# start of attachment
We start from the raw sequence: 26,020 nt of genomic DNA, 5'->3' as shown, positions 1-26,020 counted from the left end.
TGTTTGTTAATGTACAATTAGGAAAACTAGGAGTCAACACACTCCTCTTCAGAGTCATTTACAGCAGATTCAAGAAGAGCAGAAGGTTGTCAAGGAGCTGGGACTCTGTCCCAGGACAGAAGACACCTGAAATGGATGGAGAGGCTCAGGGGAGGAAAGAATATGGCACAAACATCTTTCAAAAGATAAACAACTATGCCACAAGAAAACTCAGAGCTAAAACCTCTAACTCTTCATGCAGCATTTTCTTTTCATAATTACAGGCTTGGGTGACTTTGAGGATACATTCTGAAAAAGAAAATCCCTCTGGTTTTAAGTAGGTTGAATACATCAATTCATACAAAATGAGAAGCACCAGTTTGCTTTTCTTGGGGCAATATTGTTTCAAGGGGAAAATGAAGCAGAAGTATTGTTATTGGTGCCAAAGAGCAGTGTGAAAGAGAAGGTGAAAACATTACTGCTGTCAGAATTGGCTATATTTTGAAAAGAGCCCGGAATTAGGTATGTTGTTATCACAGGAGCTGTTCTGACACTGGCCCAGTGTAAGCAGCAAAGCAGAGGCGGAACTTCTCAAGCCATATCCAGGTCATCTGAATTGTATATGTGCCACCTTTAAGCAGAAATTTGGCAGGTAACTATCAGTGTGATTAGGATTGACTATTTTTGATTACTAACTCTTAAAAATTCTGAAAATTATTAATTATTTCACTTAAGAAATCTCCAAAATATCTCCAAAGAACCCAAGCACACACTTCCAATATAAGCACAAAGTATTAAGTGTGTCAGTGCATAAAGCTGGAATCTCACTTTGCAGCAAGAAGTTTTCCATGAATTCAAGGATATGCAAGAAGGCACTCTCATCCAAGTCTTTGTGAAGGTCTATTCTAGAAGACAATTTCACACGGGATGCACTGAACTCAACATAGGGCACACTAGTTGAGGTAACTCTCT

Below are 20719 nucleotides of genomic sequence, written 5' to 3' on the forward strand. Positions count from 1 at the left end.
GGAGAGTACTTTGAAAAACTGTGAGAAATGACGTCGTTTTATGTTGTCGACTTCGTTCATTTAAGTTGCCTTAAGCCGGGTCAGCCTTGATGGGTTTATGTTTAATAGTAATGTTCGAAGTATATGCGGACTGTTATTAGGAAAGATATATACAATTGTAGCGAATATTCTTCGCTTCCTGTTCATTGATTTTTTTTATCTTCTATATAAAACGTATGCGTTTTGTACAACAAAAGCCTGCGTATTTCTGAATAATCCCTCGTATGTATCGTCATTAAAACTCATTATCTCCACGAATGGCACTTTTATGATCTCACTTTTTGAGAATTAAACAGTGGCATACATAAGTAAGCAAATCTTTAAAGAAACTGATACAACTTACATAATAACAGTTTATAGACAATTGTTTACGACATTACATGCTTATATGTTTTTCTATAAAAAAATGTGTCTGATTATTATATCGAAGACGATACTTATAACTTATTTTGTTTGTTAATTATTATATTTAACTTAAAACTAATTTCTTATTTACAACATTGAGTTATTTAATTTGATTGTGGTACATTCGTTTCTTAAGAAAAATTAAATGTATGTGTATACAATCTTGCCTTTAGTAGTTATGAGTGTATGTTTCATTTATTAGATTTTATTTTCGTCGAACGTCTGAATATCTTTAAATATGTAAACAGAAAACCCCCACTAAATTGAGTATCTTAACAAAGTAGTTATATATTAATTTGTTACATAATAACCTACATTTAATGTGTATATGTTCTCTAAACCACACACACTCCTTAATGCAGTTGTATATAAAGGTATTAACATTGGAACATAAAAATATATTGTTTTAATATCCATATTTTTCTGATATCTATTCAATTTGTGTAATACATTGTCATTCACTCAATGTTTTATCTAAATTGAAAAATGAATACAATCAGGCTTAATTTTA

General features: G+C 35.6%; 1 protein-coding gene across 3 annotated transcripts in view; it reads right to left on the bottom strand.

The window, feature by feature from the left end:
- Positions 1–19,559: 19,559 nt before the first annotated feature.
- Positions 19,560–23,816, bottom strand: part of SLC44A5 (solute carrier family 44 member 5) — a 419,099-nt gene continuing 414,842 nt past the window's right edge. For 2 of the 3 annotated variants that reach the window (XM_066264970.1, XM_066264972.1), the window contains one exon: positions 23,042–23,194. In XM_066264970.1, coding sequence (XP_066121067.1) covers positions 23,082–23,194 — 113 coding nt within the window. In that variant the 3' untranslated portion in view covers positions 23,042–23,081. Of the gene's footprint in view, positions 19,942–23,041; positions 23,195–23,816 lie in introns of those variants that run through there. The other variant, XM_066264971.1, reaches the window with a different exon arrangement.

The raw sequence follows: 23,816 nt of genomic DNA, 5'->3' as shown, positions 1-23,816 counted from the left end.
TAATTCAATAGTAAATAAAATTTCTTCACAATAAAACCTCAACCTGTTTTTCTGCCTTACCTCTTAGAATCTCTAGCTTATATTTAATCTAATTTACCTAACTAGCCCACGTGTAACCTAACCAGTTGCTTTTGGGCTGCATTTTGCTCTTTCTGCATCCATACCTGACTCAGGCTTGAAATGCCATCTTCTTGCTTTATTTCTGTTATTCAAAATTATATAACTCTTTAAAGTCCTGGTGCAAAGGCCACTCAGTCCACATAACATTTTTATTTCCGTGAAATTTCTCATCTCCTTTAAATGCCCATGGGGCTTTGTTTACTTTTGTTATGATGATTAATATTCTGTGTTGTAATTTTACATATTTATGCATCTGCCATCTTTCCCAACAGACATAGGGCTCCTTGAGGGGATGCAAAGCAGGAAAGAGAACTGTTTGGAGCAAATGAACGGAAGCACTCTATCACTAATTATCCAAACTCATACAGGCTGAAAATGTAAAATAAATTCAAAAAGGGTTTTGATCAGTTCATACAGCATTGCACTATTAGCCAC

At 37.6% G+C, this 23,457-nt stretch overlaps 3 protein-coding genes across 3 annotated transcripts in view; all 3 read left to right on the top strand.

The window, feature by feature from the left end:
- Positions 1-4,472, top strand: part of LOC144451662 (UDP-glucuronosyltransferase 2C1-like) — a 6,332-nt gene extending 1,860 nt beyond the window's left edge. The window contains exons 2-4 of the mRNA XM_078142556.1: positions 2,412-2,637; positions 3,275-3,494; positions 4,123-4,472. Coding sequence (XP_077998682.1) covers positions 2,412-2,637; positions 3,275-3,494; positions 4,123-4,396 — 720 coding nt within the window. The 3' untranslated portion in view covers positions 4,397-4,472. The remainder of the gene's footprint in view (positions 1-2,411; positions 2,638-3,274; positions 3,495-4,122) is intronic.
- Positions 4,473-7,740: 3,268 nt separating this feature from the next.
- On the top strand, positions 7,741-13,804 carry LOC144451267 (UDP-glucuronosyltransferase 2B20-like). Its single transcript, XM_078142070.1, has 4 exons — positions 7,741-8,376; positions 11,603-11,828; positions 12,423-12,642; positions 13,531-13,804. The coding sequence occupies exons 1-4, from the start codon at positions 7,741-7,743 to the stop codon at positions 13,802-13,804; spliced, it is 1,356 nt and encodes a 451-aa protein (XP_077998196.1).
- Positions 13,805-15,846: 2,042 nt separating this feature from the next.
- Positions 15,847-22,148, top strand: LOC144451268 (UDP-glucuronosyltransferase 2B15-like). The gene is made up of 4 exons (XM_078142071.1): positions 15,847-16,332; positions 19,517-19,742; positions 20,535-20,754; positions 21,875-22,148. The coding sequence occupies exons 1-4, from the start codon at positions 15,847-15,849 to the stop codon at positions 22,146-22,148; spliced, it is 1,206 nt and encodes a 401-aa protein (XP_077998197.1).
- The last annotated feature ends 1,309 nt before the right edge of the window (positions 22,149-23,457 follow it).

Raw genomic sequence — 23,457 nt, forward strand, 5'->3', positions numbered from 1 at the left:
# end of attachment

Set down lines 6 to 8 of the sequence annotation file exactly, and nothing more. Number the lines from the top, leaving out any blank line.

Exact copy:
The window, feature by feature from the left end:
- Positions 1–19,559: 19,559 nt before the first annotated feature.
- Positions 19,560–23,816, bottom strand: part of SLC44A5 (solute carrier family 44 member 5) — a 419,099-nt gene continuing 414,842 nt past the window's right edge. For 2 of the 3 annotated variants that reach the window (XM_066264970.1, XM_066264972.1), the window contains one exon: positions 23,042–23,194. In XM_066264970.1, coding sequence (XP_066121067.1) covers positions 23,082–23,194 — 113 coding nt within the window. In that variant the 3' untranslated portion in view covers positions 23,042–23,081. Of the gene's footprint in view, positions 19,942–23,041; positions 23,195–23,816 lie in introns of those variants that run through there. The other variant, XM_066264971.1, reaches the window with a different exon arrangement.